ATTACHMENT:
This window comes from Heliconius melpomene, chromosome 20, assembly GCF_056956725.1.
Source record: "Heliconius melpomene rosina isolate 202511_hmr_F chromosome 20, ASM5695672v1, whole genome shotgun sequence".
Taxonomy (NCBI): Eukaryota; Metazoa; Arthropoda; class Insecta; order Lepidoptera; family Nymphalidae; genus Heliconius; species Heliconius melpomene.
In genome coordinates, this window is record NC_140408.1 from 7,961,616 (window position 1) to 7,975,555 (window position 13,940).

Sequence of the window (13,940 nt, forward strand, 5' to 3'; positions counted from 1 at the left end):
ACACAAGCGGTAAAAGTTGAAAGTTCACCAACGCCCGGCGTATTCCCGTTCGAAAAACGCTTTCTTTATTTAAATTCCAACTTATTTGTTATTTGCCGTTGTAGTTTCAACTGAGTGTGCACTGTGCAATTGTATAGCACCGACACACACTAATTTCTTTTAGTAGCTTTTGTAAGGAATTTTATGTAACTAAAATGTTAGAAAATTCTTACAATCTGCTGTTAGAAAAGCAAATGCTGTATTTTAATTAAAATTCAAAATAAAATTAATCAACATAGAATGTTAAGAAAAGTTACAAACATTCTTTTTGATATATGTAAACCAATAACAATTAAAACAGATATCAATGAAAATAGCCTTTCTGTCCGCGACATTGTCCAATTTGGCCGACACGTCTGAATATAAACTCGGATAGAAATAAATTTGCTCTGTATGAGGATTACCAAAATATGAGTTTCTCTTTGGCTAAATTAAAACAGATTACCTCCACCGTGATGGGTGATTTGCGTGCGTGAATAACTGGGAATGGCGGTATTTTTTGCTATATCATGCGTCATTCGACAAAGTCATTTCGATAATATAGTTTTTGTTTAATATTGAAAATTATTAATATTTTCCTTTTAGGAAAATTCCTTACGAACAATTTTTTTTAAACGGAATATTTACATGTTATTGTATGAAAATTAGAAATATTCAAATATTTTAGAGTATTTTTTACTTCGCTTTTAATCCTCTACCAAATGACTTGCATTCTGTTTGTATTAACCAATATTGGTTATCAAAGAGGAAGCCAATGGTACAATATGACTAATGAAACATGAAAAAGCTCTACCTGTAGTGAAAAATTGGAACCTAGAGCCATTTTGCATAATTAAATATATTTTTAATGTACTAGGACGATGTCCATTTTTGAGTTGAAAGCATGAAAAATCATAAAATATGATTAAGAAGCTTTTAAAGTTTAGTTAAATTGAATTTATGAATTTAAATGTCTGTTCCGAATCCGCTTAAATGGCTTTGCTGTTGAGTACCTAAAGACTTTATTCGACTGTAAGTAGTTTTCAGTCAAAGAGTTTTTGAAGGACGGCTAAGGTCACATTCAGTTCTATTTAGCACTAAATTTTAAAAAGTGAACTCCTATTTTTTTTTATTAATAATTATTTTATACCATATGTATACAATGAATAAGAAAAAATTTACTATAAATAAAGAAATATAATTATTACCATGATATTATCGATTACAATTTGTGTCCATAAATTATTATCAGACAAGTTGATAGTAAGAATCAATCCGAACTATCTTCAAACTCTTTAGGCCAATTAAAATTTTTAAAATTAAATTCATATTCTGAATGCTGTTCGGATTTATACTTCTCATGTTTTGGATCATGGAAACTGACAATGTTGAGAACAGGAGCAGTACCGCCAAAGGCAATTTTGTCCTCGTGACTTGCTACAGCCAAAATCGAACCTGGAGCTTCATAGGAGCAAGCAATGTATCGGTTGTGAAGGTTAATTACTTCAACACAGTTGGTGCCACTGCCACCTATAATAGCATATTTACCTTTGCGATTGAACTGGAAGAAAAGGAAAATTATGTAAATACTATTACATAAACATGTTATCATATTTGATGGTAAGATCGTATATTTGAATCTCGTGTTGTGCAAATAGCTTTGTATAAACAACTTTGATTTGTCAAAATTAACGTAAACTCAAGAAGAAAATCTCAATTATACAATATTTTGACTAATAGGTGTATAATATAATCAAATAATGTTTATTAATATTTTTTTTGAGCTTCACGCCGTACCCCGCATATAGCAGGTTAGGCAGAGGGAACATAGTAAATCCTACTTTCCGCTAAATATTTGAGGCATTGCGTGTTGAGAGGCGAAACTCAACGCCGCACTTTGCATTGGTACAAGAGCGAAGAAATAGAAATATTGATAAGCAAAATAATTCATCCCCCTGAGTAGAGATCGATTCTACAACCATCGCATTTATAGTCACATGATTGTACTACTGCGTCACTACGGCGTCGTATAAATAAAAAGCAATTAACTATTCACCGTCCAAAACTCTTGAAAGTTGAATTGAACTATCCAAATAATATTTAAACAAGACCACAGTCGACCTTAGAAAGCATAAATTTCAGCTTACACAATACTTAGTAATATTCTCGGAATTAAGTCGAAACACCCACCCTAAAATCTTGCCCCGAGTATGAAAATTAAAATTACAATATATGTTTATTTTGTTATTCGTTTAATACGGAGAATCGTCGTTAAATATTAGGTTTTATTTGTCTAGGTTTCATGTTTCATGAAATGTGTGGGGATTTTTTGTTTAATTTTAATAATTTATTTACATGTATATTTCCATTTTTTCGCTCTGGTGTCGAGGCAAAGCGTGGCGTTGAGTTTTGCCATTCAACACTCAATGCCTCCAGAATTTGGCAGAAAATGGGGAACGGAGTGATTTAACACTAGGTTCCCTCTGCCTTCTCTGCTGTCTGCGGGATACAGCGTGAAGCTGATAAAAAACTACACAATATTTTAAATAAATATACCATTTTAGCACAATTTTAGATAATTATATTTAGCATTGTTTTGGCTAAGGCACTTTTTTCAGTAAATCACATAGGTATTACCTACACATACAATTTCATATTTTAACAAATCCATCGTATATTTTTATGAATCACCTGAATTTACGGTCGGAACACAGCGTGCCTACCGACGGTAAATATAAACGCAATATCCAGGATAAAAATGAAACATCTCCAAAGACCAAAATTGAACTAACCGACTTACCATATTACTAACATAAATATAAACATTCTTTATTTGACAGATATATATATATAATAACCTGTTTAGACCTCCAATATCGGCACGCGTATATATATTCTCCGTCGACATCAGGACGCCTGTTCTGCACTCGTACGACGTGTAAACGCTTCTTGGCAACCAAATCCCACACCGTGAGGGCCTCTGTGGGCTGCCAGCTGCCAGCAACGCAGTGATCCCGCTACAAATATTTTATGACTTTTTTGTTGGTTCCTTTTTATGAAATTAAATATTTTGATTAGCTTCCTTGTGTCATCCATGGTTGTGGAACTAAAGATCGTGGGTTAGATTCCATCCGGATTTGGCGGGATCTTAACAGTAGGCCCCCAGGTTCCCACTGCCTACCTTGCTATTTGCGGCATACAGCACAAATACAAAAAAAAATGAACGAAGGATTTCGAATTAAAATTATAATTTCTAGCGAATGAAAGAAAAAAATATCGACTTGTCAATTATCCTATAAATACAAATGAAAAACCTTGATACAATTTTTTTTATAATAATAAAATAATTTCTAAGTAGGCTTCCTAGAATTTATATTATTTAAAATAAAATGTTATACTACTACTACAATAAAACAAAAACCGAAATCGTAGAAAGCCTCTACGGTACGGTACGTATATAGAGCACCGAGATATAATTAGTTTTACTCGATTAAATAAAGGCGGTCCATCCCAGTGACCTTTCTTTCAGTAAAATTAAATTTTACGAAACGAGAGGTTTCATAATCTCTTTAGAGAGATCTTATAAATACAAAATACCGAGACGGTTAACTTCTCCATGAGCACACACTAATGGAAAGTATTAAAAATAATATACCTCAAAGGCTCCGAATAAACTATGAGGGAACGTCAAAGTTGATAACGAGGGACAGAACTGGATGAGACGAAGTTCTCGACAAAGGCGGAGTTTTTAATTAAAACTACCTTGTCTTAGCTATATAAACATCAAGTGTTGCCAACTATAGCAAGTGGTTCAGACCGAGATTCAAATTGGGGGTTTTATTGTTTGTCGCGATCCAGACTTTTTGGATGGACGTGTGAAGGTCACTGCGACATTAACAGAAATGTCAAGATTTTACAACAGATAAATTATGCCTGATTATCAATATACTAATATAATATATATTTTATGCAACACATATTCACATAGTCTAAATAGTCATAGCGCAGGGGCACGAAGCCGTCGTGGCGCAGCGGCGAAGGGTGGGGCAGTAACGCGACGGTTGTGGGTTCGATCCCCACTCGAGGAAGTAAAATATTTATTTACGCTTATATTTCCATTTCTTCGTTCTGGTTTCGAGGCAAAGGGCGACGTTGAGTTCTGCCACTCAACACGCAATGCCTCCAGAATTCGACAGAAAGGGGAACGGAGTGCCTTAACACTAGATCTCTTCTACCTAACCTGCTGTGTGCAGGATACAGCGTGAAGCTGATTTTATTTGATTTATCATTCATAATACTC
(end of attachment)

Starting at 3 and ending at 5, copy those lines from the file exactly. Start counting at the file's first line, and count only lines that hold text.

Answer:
Taxonomy (NCBI): Eukaryota; Metazoa; Arthropoda; class Insecta; order Lepidoptera; family Nymphalidae; genus Heliconius; species Heliconius melpomene.
In genome coordinates, this window is record NC_140408.1 from 7,961,616 (window position 1) to 7,975,555 (window position 13,940).

Sequence of the window (13,940 nt, forward strand, 5' to 3'; positions counted from 1 at the left end):